There’s a certain logic to the concept of spending the most ad dollars in places where people spend the most time. But then, bus shelter ads are effective. People don’t spend a lot of time there, but when they are there, they’re bored and probably more likely to examine the ad than an ad on a flipping magazine page.
Flurry took a look at the Time vs Dollars ratio and here’s what they found:
TV is looking nice and even. Web dollars are catching up to time spent and Radio is balancing out. But look at print and mobile. Talk about out of whack.
It’s interesting, because mobile is slowly becoming print’s replacement. Instead of buying the Wall Street Journal, people read it on their iPad. Instead of reading the TV Guide magazine, they let their smartphones remind them when their favorite shows are on.
But look at the dollar discrepancy!
Mobile, I get. The technology is growing and changing faster than we can keep up, so I’m not surprised that ad dollars are lagging. But why are we still dumping all that money into print? Someone must be making money here or it wouldn’t still be riding that high.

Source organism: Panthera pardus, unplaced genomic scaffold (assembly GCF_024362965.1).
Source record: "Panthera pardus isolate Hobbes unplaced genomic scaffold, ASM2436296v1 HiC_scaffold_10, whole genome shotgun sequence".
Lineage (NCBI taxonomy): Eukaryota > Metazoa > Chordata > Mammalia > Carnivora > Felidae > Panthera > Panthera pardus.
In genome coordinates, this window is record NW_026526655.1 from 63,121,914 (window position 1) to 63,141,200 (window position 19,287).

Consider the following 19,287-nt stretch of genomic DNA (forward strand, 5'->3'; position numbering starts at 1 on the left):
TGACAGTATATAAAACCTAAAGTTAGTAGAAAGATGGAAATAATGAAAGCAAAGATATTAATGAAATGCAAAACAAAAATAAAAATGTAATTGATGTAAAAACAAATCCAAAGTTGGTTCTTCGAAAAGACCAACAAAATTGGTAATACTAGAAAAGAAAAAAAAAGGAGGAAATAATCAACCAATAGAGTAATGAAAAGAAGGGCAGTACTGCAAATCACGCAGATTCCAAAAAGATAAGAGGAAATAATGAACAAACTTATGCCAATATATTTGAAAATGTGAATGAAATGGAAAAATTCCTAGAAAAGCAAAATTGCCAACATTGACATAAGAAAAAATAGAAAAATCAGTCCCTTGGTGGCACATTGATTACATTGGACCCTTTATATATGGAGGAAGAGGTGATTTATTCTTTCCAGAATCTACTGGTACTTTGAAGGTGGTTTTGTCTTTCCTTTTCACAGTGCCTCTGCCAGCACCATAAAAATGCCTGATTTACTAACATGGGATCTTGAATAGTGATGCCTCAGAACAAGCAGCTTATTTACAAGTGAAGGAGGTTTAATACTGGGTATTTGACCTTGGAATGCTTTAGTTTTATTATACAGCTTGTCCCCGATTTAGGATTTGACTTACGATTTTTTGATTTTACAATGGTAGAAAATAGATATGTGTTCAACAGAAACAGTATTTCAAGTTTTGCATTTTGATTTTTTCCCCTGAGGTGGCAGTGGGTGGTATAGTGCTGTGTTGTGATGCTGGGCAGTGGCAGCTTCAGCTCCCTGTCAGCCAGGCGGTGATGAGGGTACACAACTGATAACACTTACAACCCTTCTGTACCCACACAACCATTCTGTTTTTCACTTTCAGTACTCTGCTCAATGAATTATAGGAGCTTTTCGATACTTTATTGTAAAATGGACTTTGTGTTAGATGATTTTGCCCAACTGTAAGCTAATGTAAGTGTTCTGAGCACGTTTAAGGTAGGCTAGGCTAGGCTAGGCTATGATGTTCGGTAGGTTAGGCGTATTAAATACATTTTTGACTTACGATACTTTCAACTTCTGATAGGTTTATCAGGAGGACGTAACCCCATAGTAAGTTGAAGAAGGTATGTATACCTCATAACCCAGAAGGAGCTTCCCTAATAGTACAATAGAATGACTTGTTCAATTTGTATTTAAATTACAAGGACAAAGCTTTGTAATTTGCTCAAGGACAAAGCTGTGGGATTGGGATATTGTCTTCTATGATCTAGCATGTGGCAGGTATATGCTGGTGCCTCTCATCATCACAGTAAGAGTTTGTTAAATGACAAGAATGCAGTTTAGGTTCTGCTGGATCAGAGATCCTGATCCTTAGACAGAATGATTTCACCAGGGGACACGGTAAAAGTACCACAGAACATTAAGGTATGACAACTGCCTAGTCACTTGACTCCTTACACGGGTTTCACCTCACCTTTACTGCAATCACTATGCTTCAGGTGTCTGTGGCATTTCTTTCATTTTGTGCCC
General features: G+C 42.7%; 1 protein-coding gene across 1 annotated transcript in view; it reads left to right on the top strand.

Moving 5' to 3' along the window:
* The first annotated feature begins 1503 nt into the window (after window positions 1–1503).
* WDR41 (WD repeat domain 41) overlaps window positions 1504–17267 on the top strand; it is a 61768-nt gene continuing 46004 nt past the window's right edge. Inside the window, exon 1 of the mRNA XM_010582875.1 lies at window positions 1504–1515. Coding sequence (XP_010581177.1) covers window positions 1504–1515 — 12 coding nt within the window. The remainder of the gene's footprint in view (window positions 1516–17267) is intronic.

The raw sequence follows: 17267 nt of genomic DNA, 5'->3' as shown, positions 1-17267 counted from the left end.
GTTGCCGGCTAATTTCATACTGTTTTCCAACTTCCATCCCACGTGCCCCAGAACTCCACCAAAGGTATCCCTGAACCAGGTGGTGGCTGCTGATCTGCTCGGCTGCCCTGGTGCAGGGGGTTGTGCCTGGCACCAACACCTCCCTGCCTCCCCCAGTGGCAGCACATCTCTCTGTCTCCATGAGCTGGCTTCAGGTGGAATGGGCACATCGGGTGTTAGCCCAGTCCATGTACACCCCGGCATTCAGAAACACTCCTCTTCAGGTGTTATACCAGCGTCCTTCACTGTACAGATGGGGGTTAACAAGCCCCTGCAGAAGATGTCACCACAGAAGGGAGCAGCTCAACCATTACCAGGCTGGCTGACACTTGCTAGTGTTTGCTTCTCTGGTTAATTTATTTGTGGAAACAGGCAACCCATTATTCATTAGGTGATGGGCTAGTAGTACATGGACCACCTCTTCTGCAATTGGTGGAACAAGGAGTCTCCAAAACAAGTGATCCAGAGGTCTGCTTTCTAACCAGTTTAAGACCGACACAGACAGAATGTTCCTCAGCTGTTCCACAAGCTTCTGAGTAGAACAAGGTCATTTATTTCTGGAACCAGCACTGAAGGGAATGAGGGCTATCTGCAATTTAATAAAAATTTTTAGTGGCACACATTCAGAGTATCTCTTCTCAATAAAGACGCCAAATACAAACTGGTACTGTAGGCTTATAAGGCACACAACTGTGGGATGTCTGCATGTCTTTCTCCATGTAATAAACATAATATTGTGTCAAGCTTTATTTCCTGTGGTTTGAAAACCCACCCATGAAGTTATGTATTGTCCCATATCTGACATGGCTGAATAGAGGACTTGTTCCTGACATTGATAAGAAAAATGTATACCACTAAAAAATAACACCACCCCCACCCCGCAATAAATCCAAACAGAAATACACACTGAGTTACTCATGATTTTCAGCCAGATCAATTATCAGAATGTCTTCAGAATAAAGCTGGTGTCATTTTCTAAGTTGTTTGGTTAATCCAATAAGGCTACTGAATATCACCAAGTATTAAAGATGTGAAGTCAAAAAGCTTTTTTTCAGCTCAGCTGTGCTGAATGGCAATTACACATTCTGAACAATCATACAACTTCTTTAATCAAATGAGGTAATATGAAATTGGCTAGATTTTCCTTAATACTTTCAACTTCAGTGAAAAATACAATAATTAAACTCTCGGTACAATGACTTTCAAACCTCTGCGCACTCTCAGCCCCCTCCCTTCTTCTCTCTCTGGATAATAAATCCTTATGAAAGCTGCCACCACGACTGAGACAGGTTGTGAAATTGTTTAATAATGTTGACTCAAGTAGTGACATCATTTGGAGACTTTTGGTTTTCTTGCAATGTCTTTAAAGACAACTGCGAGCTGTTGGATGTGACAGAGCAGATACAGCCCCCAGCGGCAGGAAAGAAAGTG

My guess would be advertisers in women’s magazines. From Cover Girl make-up ads in Glamour to Swiffer dusters in Good Housekeeping, these are tried and true and I suspect they’re still going strong.
But the same women who buy those magazines are also pumping up the eCPMs (effective cost per mille /thousands) for mobile ads. Flurry found that women, aged 25-34 bring in an average eCPM of $13, well above the male average of $8.
They also found higher eCPMs from people who earned between $60,000 and $100,000 a year.
Let’s summarize, well-educated, young, upper middle class women are ready and willing to buy things via their mobile device. And yet, mobile is claiming only 1% of the total media ad spend.
The time for excuses is over, my friends. Mobile isn’t a maybe, it’s the future of marketing.